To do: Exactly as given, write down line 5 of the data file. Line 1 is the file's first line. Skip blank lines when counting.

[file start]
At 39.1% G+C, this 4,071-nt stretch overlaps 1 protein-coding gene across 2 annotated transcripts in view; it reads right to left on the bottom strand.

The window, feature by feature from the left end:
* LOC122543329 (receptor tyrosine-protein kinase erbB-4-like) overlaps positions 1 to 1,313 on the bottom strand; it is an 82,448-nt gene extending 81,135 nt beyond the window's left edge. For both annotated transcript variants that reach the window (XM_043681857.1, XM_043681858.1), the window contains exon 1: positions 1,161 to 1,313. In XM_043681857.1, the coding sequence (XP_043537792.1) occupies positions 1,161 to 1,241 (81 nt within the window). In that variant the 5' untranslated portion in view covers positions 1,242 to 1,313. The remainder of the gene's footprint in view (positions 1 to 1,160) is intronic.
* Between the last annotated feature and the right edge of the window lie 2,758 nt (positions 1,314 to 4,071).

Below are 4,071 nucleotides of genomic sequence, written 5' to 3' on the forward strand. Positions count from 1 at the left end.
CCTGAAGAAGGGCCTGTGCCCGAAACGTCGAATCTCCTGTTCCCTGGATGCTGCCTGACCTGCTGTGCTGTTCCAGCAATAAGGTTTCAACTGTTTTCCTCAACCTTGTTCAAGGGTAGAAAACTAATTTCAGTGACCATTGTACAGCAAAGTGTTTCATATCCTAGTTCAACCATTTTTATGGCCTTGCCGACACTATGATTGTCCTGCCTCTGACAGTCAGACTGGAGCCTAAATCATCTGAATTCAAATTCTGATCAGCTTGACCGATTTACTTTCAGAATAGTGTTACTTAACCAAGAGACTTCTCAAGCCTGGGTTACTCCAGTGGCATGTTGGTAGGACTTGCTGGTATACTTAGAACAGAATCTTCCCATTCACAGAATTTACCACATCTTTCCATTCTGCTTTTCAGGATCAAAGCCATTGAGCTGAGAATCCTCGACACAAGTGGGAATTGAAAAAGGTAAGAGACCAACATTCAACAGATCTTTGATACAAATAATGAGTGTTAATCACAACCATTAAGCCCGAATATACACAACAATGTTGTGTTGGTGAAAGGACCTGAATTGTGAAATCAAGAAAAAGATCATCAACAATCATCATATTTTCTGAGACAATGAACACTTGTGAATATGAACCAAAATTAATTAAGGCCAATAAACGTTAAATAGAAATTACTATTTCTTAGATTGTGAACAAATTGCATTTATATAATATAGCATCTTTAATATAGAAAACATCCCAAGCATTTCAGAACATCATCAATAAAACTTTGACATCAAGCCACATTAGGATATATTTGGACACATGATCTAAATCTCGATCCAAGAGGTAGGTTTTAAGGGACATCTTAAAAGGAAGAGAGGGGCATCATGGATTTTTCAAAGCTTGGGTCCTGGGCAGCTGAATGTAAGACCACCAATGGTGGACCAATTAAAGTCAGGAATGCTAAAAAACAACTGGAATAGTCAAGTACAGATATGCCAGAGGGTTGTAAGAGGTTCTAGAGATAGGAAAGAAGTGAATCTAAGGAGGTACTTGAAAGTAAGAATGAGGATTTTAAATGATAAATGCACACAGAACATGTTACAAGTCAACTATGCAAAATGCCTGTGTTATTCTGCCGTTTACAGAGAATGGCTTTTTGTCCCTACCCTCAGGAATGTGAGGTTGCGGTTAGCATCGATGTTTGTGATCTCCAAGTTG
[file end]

Below are 4,071 nucleotides of genomic sequence, written 5' to 3' on the forward strand. Positions count from 1 at the left end.